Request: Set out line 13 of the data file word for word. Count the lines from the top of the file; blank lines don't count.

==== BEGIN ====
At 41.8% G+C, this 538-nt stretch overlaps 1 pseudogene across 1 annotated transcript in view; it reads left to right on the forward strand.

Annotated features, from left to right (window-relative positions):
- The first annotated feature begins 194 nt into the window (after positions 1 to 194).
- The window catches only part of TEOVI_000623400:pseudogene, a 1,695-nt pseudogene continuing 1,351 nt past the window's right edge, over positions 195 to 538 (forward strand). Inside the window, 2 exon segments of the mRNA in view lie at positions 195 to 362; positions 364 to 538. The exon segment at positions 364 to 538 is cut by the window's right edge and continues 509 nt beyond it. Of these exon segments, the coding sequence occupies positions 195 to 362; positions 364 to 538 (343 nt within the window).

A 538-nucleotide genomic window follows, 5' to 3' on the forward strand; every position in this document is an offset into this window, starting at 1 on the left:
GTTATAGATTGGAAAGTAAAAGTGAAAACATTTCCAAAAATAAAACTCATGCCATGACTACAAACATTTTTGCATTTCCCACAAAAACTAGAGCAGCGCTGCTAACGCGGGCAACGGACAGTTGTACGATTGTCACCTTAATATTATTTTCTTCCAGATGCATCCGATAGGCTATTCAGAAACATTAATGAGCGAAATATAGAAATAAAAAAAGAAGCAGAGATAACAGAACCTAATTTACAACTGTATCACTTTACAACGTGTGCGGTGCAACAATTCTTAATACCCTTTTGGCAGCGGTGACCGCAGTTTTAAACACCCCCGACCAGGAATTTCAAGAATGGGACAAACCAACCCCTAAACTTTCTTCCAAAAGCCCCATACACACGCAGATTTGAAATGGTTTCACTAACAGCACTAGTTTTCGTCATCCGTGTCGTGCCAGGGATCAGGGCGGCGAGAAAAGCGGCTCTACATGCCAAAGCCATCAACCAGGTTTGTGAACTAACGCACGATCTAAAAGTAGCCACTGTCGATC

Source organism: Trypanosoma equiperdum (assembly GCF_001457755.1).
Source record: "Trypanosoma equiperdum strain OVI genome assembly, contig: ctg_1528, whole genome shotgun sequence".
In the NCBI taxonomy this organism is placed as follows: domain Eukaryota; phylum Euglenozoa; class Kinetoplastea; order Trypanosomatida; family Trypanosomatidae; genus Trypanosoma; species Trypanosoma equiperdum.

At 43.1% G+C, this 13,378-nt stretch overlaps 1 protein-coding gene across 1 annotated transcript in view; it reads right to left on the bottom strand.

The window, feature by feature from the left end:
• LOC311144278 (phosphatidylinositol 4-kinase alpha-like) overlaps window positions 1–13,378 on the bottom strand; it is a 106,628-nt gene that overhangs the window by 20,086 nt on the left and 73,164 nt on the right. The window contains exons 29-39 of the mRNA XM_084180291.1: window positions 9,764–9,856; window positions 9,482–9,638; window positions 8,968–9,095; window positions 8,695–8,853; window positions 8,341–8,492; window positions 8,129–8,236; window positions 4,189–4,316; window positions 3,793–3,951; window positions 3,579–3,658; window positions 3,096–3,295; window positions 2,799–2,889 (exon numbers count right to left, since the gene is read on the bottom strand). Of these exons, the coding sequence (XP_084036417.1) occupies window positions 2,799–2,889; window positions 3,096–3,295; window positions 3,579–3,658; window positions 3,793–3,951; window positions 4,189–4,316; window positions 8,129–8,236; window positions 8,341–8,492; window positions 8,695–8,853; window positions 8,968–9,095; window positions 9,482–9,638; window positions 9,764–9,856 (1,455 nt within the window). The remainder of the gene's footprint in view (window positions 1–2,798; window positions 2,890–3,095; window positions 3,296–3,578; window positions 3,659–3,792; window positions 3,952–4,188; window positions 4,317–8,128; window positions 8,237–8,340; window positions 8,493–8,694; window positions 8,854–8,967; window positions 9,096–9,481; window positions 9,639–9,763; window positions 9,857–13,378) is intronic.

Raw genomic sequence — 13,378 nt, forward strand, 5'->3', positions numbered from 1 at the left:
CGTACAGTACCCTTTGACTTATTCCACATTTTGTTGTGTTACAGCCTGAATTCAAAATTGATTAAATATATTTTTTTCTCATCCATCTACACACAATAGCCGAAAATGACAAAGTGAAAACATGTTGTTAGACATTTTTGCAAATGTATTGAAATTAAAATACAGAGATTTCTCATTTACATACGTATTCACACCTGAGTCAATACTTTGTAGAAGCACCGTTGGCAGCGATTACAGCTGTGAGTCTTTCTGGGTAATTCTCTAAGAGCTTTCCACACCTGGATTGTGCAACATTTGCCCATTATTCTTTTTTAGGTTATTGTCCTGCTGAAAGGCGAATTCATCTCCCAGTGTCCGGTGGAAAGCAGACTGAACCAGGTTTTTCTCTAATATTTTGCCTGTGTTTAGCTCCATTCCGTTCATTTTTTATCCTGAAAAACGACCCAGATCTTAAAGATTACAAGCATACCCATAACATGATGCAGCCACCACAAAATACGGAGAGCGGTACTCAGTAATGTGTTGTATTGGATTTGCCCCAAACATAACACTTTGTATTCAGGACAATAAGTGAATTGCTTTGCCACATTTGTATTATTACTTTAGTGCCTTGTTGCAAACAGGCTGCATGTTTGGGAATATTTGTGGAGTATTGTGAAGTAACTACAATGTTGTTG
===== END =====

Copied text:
Raw genomic sequence — 13,378 nt, forward strand, 5'->3', positions numbered from 1 at the left: